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Former CIA officer convicted of leaking secrets to NYT reporter

Jurors convicted ex-CIA officer Jeffrey Sterling on Monday for leaking classified details of an operation to thwart Iran's nuclear ambitions to a reporter.

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    Former CIA officer Jeffrey Sterling, left, leaves the Alexandria Federal Courthouse Monday, Jan. 26, 2015, in Alexandria, Va., with his wife, Holly, center and attorney Barry Pollack, after being convicted on all nine counts he faced of leaking classified details of an operation to thwart Iran's nuclear ambitions to a New York Times reporter.
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A former CIA officer was convicted Monday of leaking classified details of an operation to thwart Iran's nuclear ambitions to a New York Times reporter.

Jurors convicted 47-year-old Jeffrey Sterling, of O'Fallon, Missouri, of all nine counts he faced in federal court. On the third day of deliberations, the jurors had told the judge that they could not reach a unanimous verdict. But they delivered guilty verdicts later in the afternoon after the judge urged them to keep talking.

At issue in the two-week trial: Who told journalist James Risen about the secret mission, one that former Secretary of State Condoleezza Rice testified was one of the government's most closely held secrets as well as one of its best chances to thwart Iran's nuclear-weapons ambitions?

The case was delayed for years as prosecutors fought to force Risen to divulge his sources, though they ultimately decided not to call him to testify once it became clear he would not reveal those sources even if jailed for contempt of court.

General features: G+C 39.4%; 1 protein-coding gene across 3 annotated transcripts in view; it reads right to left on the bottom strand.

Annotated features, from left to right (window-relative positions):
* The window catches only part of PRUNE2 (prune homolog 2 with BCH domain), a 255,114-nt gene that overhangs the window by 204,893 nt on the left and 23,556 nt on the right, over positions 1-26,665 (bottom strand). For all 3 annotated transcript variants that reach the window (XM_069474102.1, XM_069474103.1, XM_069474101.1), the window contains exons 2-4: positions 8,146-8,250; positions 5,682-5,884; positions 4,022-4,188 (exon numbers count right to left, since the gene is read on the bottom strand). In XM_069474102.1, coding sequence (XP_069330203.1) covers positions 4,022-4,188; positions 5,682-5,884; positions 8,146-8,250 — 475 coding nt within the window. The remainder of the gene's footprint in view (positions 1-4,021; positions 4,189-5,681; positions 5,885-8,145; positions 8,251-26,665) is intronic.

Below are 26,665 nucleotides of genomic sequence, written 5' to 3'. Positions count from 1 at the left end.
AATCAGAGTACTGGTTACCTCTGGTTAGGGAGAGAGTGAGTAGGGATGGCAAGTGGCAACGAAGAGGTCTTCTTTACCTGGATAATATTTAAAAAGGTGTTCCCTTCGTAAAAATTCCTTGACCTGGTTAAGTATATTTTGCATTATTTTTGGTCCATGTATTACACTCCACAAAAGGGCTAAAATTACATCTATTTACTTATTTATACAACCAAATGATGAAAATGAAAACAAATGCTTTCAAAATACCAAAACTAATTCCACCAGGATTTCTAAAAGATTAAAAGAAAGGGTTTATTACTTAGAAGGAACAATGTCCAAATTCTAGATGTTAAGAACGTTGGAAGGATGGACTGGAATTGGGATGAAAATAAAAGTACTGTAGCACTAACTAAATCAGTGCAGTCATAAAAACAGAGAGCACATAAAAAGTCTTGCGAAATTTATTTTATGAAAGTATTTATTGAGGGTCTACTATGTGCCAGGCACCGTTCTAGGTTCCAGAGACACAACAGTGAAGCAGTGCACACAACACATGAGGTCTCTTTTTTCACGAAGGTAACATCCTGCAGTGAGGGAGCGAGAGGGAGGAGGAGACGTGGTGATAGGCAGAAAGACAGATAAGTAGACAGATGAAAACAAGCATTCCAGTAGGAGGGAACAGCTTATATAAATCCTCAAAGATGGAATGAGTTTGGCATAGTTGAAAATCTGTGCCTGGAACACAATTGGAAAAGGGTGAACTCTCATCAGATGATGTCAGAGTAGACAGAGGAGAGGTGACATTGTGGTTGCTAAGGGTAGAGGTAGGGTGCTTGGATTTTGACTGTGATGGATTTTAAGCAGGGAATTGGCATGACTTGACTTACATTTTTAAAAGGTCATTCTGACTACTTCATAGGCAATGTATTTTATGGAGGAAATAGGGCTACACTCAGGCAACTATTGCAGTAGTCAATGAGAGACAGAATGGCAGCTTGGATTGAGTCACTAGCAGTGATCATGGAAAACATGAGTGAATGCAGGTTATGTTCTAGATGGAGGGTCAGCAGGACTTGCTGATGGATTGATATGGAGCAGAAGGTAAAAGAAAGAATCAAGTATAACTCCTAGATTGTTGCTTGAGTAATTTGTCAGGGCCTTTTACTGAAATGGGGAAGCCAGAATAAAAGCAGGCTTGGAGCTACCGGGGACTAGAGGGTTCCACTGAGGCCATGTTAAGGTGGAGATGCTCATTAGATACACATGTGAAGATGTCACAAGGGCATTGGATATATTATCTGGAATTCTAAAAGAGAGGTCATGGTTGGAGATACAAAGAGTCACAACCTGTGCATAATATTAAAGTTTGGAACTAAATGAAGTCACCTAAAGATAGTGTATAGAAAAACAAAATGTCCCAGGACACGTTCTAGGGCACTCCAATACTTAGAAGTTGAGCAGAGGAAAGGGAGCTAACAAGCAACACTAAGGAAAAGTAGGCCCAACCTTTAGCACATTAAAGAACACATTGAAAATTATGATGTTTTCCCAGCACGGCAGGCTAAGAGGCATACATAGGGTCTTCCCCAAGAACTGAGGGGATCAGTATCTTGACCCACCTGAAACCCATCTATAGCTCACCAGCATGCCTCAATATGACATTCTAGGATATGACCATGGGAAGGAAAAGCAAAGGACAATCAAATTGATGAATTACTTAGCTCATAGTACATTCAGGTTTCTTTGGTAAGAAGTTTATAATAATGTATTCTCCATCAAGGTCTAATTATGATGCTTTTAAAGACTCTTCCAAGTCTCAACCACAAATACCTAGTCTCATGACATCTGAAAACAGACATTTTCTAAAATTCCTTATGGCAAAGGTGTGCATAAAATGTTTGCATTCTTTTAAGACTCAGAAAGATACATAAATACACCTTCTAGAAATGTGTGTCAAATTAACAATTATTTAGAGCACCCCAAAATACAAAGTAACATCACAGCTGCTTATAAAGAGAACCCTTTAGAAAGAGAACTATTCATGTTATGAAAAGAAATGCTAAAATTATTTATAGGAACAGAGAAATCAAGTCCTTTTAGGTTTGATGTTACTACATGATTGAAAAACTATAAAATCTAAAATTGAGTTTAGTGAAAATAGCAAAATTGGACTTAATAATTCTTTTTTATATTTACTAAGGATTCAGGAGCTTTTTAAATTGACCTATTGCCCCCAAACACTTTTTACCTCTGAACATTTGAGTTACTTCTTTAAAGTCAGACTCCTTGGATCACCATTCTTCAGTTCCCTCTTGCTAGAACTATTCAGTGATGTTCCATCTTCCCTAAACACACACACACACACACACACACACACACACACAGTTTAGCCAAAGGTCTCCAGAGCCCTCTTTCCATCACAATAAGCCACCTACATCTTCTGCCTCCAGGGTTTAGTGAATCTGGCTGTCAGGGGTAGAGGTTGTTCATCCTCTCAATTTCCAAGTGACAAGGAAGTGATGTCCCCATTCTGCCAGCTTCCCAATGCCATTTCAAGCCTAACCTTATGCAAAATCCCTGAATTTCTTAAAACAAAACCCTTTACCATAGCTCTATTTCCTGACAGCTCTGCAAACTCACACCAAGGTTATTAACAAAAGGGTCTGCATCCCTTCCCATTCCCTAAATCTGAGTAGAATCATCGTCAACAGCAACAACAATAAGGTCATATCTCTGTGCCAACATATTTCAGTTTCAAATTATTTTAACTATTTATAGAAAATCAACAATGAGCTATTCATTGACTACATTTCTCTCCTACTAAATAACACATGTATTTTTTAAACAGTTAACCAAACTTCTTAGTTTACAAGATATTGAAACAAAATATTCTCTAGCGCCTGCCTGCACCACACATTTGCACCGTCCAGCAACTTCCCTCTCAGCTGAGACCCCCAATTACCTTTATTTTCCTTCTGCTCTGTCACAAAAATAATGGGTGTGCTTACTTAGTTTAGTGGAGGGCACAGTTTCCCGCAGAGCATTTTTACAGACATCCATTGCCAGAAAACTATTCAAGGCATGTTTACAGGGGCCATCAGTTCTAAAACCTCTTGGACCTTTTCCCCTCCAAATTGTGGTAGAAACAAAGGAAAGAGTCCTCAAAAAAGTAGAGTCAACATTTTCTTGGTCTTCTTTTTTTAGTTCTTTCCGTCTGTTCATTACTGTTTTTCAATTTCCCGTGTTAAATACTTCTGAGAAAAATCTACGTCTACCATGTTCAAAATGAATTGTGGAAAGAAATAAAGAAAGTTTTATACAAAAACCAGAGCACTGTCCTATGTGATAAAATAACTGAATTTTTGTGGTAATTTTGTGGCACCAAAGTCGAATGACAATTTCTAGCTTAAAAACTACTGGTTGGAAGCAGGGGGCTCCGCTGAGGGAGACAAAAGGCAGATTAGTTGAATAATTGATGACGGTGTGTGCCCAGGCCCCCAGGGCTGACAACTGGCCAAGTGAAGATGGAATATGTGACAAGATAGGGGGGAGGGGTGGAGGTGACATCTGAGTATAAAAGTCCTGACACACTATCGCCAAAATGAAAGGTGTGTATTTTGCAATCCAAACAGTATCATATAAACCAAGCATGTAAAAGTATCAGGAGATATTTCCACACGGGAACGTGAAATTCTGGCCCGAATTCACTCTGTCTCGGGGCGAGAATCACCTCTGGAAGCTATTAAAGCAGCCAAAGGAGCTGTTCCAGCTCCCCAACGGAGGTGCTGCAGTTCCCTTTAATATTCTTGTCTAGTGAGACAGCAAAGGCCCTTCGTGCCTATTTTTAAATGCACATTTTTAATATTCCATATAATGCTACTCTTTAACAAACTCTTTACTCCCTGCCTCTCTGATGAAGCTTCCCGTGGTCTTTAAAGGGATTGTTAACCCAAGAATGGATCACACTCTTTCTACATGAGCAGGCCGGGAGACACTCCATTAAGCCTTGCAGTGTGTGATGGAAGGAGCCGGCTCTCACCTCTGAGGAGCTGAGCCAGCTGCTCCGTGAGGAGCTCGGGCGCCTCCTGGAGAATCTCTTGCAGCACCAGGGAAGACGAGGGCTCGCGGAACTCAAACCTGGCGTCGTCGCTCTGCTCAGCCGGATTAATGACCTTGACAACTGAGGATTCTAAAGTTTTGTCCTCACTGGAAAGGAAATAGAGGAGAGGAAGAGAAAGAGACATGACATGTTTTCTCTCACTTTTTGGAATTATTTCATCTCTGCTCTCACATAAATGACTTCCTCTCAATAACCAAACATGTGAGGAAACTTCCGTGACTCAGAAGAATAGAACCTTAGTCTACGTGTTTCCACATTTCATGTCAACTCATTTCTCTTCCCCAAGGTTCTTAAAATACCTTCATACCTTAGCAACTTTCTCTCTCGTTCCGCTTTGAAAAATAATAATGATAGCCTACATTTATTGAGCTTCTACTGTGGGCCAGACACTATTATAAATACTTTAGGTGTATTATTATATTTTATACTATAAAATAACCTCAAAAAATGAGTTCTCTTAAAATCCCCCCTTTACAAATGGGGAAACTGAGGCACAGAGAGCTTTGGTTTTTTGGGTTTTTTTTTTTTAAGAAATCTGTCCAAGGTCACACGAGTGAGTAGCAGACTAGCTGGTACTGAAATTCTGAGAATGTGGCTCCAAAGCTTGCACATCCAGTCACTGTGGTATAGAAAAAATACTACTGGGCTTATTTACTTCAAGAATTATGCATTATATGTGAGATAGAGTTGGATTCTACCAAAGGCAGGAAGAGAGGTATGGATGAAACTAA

Prosecutors had acknowledged a lack of direct evidence against Sterling but said the circumstantial evidence against him was overwhelming. Defense lawyers had said the evidence showed that Capitol Hill staffers who had been briefed on the classified operation were more likely the source of the leak.

The plan involved using a CIA asset nicknamed Merlin, who had been a Russian nuclear engineer, to foist deliberately flawed nuclear-weapons blueprints on the Iranians, hoping they would spend years trying to develop parts that had no hope of ever working.

Risen's 2006 book, "State of War," describes the mission as hopelessly botched, and possibly backfiring by giving the Iranians blueprints that could be useful to them if they sorted out the good information from the errors.

In his closing arguments, prosecutor Eric Olshan said the chapter of Risen's book seemed to be clearly written from Sterling's perspective as Merlin's case handler. The book describes the handler's misgivings about the operation while others at the CIA push the plan through despite its risks.

Furthermore, Sterling believed he had been mistreated and was angry that the agency refused to settle his racial discrimination complaint, Olshan said.

Risen had written about that complaint, and he was known to have a relationship with Sterling. The two exchanged dozens of phone calls and emails, Olshan said.

But defense lawyers said the government had no evidence that Risen and Sterling talked about anything classified in those phone calls and emails. The government failed to obtain Risen's records to see who else he may have contacted.

Defense attorney Barry Pollack said Risen first got wind of the operation in early 2003, within weeks of Sterling reporting his misgivings to staffers at a Senate intelligence committee — a channel that Sterling was legally allowed to pursue. Pollack said it makes more sense that a Hill staffer leaked to Risen.

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